Tuesday, October 19, 2010

The Freeman Field Mutiny

On the last post I mentioned meeting Lt. Col. James C. Warren. He was directly involved in the Freeman Field Mutiny.
In my new historical fiction, She Built Ships During WWII, a black woman welder is married to a Tuskegee airman who is in the Freeman Field Mutiny.
Here's the history:
There were two officers' clubs at the Freeman Field Indiana Army base. A black officer's club, which was quite run-down, and a nice white officer's club. The black officer's wanted to test the Army regulation stating,  all buildings are open to all officers regardless of race.
162 black officers were arrested when they tried to enter the white officers club. Three were court-marshaled, one convicted and dishonorably discharged. He received a pardon in 1995.
The blacks/African-Americans during WWII fought for a double victory; the war against racism here and the war for the United States overseas.
The mutiny is regarded as an important step towards full integration of the armed forces.

Tuesday, October 12, 2010

Meeting a real Tuskegee Airman!

Saturday, I autographed my book She Flew Bombers at the Second Annual Mustang/Warbirds at the Nut Tree Airport. I sold 24 books! People loved looking at my scrap book about the Women Airforce Service Pilots.
The highlight of my day was meeting Lt. Col. James C. Warren, (86 years old) a "real Tusgegee Airman." The first thing the Lt. Colonel said to me was, "I won't buy your book, there were no black women in the WASPs." I responded, "I know, Director Jackie Cochran turned down a black woman pilot, Willa Brown because of the segregation laws back then. She told Ms. Brown that she was obviously qualified but knew she would have too much trouble staying in various hotels while "hopscotching" across the U.S. ferrying planes. Mrs. Cochran said she was sorry and was impressed that Ms. Brown had been trained by the famous black aviator, Bessie Cole.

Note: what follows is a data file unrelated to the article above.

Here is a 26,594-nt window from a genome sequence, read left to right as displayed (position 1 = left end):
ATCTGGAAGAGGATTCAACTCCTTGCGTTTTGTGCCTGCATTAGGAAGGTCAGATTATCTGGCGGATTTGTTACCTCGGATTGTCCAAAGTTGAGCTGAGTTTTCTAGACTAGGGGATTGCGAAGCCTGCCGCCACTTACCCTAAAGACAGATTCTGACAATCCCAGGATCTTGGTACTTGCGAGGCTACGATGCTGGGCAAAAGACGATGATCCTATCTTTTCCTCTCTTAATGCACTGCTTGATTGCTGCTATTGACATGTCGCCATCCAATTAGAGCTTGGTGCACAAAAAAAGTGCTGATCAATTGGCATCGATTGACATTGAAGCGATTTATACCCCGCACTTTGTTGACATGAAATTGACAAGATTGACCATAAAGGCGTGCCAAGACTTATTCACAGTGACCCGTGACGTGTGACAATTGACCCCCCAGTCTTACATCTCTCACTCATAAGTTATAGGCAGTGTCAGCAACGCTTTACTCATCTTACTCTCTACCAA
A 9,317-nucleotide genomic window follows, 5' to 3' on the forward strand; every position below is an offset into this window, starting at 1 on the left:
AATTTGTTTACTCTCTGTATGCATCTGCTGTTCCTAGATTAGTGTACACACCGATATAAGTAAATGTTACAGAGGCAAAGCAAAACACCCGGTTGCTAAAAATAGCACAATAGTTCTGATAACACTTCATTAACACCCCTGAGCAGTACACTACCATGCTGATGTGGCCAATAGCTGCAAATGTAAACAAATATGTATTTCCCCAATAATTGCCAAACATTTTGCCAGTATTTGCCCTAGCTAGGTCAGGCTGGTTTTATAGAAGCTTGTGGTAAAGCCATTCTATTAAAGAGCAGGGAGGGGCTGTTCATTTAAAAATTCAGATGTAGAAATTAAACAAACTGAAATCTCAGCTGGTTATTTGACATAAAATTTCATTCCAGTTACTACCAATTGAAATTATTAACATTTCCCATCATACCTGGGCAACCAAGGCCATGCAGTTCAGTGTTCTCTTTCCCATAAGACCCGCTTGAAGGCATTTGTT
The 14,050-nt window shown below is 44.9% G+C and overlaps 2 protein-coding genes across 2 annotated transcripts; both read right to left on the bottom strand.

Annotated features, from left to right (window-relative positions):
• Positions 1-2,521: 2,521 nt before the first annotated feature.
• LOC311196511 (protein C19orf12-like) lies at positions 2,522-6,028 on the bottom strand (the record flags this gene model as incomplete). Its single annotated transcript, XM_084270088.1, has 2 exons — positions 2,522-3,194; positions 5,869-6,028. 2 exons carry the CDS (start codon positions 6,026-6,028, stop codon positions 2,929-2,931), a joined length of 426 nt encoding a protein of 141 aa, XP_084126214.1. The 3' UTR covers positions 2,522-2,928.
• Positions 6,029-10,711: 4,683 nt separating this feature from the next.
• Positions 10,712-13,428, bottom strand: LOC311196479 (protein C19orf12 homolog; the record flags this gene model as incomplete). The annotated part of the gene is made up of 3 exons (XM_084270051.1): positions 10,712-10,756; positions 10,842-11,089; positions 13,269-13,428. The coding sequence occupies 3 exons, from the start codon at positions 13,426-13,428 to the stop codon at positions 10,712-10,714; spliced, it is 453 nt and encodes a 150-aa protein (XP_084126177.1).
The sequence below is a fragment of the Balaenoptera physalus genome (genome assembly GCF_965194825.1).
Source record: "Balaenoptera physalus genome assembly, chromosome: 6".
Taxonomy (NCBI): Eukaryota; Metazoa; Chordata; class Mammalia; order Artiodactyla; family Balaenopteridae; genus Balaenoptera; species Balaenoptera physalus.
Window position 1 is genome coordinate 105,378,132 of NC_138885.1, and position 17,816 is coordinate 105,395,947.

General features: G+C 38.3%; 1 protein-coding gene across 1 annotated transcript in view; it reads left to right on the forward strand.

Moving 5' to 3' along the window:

The Lt. Col. came back to my booth a few hours later and much to my surprise we traded books! He wrote a book, The Tuskegee Airmen, Mutiny at Freeman Field. Which I will talk about in my blog next week.

Sunday, October 3, 2010

What is the Port Chicago explosion?

Let me tell you all about the Port Chicago Explosion. 
Port Chicago was a naval base in Contra Costa county, California.
African-American sailors loaded huge volumes of munitions under the command of White officers. The officers encouraged informal competition between the segregated all black units and even bet among themselves.
The sailors were never taught how to properly load and were told that the munitions were not active.
The munitions were loaded on ships bound for the WWII Pacific war. The sailors loaded them in a frenzy, 24 hours a day.

On 7/17/44, 4,600 tons of ammunition were loaded from 16 railroad cars. Two ships exploded.
320 Negro (this was the forties term) sailors were instantly killed. The following day the remaining sailors were ordered to clean up the body parts. 
258 men refused (known as the Port Chicago Mutiny) and were imprisoned on a barge. 

Thursday, March 18, 2010

Those Women Pilots

Last Wednesday, 3/10, the Women Airforce Service Pilots (WASPs) received the Congressional Gold Medal of honor. It's about time! During WWII they ferried planes from the factories to the bases, 38 died and never left the United States. 200 former pilots (in their 80's & 90's) went to Washington, D.C. to receive the medal. Florence Wheeler of Healdsburg (WASP) went with her son. When I asked her if they paid her way and stay she said NO! My answer, "that's terrible!" Her response: "This is nothing new!" Please read my book "She Flew Bombers" to get a feel for what it was like to be 19 years old and delivering planes back in the forties!